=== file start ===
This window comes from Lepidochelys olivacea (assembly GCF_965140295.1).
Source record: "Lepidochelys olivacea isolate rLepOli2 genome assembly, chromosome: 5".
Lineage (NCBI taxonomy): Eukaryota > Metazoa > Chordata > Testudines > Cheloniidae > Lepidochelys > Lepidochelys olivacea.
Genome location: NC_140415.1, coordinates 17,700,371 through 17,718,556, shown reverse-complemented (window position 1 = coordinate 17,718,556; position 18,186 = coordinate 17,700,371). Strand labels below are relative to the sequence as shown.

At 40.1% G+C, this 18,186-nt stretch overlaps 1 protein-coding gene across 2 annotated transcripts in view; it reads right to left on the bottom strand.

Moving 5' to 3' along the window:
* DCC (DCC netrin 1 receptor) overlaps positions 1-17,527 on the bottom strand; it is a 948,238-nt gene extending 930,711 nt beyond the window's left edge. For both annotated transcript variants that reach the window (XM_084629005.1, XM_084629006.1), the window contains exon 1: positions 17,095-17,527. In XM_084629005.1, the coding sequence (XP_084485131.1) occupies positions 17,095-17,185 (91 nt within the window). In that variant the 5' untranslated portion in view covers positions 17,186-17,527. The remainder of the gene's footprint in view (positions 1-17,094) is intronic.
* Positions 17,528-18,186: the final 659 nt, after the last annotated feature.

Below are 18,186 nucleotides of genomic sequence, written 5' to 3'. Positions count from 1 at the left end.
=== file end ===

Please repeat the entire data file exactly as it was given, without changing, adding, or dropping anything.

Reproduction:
This window comes from Lepidochelys olivacea (assembly GCF_965140295.1).
Source record: "Lepidochelys olivacea isolate rLepOli2 genome assembly, chromosome: 5".
Lineage (NCBI taxonomy): Eukaryota > Metazoa > Chordata > Testudines > Cheloniidae > Lepidochelys > Lepidochelys olivacea.
Genome location: NC_140415.1, coordinates 17,700,371 through 17,718,556, shown reverse-complemented (window position 1 = coordinate 17,718,556; position 18,186 = coordinate 17,700,371). Strand labels below are relative to the sequence as shown.

At 40.1% G+C, this 18,186-nt stretch overlaps 1 protein-coding gene across 2 annotated transcripts in view; it reads right to left on the bottom strand.

Moving 5' to 3' along the window:
* DCC (DCC netrin 1 receptor) overlaps positions 1-17,527 on the bottom strand; it is a 948,238-nt gene extending 930,711 nt beyond the window's left edge. For both annotated transcript variants that reach the window (XM_084629005.1, XM_084629006.1), the window contains exon 1: positions 17,095-17,527. In XM_084629005.1, the coding sequence (XP_084485131.1) occupies positions 17,095-17,185 (91 nt within the window). In that variant the 5' untranslated portion in view covers positions 17,186-17,527. The remainder of the gene's footprint in view (positions 1-17,094) is intronic.
* Positions 17,528-18,186: the final 659 nt, after the last annotated feature.

Below are 18,186 nucleotides of genomic sequence, written 5' to 3'. Positions count from 1 at the left end.